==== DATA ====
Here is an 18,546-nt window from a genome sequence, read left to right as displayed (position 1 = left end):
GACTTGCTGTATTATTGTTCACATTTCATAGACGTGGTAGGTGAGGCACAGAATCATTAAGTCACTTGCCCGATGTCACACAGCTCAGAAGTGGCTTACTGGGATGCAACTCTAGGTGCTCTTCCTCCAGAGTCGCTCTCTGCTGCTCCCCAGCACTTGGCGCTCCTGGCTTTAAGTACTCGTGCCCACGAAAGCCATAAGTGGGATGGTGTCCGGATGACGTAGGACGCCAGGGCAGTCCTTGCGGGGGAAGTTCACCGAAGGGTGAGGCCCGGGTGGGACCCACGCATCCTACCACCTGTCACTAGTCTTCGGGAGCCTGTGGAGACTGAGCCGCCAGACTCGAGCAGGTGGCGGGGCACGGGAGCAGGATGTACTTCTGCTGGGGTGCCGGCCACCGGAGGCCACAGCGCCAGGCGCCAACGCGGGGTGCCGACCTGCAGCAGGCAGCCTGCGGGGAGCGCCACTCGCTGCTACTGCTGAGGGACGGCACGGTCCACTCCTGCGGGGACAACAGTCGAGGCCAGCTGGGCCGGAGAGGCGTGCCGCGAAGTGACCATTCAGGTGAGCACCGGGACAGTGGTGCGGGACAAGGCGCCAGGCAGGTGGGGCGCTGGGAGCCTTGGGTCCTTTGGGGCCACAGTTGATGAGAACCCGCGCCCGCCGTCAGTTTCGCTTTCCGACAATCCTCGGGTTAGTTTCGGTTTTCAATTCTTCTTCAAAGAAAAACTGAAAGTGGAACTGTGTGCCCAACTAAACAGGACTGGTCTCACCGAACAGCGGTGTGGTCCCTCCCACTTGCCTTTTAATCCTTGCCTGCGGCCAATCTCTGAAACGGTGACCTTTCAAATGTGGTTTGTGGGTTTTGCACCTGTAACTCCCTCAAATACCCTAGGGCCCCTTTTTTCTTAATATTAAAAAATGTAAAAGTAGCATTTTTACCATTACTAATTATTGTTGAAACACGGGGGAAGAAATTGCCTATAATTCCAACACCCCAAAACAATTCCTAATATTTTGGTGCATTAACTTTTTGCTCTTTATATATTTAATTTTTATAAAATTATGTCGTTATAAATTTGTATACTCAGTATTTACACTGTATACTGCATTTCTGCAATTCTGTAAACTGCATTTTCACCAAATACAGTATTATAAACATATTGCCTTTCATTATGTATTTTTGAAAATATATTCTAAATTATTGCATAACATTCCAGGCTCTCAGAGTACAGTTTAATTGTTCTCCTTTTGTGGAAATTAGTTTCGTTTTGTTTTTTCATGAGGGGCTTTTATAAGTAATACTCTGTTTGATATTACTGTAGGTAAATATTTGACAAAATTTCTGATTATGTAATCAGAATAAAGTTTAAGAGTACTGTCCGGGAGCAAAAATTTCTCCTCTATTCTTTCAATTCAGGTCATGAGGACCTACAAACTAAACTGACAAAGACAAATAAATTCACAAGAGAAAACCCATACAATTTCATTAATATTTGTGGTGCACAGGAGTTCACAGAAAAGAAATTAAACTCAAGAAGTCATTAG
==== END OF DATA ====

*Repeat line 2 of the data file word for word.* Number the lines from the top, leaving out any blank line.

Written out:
GACTTGCTGTATTATTGTTCACATTTCATAGACGTGGTAGGTGAGGCACAGAATCATTAAGTCACTTGCCCGATGTCACACAGCTCAGAAGTGGCTTACTGGGATGCAACTCTAGGTGCTCTTCCTCCAGAGTCGCTCTCTGCTGCTCCCCAGCACTTGGCGCTCCTGGCTTTAAGTACTCGTGCCCACGAAAGCCATAAGTGGGATGGTGTCCGGATGACGTAGGACGCCAGGGCAGTCCTTGCGGGGGAAGTTCACCGAAGGGTGAGGCCCGGGTGGGACCCACGCATCCTACCACCTGTCACTAGTCTTCGGGAGCCTGTGGAGACTGAGCCGCCAGACTCGAGCAGGTGGCGGGGCACGGGAGCAGGATGTACTTCTGCTGGGGTGCCGGCCACCGGAGGCCACAGCGCCAGGCGCCAACGCGGGGTGCCGACCTGCAGCAGGCAGCCTGCGGGGAGCGCCACTCGCTGCTACTGCTGAGGGACGGCACGGTCCACTCCTGCGGGGACAACAGTCGAGGCCAGCTGGGCCGGAGAGGCGTGCCGCGAAGTGACCATTCAGGTGAGCACCGGGACAGTGGTGCGGGACAAGGCGCCAGGCAGGTGGGGCGCTGGGAGCCTTGGGTCCTTTGGGGCCACAGTTGATGAGAACCCGCGCCCGCCGTCAGTTTCGCTTTCCGACAATCCTCGGGTTAGTTTCGGTTTTCAATTCTTCTTCAAAGAAAAACTGAAAGTGGAACTGTGTGCCCAACTAAACAGGACTGGTCTCACCGAACAGCGGTGTGGTCCCTCCCACTTGCCTTTTAATCCTTGCCTGCGGCCAATCTCTGAAACGGTGACCTTTCAAATGTGGTTTGTGGGTTTTGCACCTGTAACTCCCTCAAATACCCTAGGGCCCCTTTTTTCTTAATATTAAAAAATGTAAAAGTAGCATTTTTACCATTACTAATTATTGTTGAAACACGGGGGAAGAAATTGCCTATAATTCCAACACCCCAAAACAATTCCTAATATTTTGGTGCATTAACTTTTTGCTCTTTATATATTTAATTTTTATAAAATTATGTCGTTATAAATTTGTATACTCAGTATTTACACTGTATACTGCATTTCTGCAATTCTGTAAACTGCATTTTCACCAAATACAGTATTATAAACATATTGCCTTTCATTATGTATTTTTGAAAATATATTCTAAATTATTGCATAACATTCCAGGCTCTCAGAGTACAGTTTAATTGTTCTCCTTTTGTGGAAATTAGTTTCGTTTTGTTTTTTCATGAGGGGCTTTTATAAGTAATACTCTGTTTGATATTACTGTAGGTAAATATTTGACAAAATTTCTGATTATGTAATCAGAATAAAGTTTAAGAGTACTGTCCGGGAGCAAAAATTTCTCCTCTATTCTTTCAATTCAGGTCATGAGGACCTACAAACTAAACTGACAAAGACAAATAAATTCACAAGAGAAAACCCATACAATTTCATTAATATTTGTGGTGCACAGGAGTTCACAGAAAAGAAATTAAACTCAAGAAGTCATTAG